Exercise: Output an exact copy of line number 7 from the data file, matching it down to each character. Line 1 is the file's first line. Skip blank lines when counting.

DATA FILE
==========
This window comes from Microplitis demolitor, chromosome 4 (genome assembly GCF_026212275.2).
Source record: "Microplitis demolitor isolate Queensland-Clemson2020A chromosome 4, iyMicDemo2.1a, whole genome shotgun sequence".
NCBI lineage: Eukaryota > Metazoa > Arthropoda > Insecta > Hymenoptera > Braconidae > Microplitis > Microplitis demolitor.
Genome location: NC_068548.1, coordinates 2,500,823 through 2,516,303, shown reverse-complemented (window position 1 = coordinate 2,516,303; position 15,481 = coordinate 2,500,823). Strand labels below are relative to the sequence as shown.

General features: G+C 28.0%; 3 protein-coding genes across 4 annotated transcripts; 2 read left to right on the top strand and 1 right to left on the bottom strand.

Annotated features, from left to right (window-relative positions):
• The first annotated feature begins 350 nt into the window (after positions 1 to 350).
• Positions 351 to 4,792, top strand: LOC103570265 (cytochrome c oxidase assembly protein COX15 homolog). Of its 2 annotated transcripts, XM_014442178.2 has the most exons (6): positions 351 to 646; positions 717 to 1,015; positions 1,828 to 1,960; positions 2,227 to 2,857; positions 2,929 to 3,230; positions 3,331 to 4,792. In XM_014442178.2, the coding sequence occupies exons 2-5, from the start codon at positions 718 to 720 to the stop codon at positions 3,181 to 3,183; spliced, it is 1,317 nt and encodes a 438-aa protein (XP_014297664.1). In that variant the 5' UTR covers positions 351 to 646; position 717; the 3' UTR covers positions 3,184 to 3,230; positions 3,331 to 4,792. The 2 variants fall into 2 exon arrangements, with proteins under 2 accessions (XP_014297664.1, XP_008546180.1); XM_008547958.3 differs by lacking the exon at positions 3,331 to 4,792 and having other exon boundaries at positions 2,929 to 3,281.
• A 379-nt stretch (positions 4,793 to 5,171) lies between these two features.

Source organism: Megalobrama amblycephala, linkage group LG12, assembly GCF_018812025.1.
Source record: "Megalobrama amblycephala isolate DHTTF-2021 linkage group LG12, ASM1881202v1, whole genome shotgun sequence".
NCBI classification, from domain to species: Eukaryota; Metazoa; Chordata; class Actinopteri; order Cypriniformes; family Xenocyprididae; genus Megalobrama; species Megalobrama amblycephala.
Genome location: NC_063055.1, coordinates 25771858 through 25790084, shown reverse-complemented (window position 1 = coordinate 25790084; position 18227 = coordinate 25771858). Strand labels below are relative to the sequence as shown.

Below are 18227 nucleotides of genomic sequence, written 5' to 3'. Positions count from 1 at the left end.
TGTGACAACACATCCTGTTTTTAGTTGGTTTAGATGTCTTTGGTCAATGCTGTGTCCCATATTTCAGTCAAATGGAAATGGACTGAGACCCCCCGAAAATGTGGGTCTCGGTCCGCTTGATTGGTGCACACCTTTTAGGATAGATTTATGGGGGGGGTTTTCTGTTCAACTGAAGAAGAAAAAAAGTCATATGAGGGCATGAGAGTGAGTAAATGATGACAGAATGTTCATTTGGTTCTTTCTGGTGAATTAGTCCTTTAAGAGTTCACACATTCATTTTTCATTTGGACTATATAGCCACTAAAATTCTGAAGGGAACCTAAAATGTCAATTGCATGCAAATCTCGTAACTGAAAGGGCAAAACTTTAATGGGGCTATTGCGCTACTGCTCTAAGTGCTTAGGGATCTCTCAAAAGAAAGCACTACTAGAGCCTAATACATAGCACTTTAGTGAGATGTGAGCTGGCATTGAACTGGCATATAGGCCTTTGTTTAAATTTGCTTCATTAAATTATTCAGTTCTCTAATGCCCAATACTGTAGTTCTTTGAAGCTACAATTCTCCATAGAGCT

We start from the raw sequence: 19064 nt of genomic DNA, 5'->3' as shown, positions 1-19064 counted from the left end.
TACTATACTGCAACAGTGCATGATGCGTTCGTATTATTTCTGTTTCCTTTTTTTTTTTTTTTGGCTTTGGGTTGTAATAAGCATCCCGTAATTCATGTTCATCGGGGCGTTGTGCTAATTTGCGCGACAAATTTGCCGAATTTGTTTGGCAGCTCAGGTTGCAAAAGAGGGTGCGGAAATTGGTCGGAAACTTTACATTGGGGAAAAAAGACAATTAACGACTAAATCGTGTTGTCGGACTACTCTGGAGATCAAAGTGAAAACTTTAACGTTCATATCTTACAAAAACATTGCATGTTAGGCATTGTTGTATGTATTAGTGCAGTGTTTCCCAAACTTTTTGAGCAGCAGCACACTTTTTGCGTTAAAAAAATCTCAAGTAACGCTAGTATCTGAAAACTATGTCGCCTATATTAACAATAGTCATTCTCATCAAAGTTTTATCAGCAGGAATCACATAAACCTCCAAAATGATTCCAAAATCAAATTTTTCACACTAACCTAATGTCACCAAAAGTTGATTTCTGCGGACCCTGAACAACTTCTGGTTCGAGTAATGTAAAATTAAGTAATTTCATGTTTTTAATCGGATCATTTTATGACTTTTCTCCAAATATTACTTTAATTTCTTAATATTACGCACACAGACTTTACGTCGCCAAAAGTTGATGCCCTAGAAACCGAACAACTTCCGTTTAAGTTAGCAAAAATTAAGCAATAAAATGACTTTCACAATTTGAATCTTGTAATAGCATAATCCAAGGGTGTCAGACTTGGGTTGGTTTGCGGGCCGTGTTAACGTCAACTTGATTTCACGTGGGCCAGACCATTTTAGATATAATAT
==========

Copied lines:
• The first annotated feature begins 350 nt into the window (after positions 1 to 350).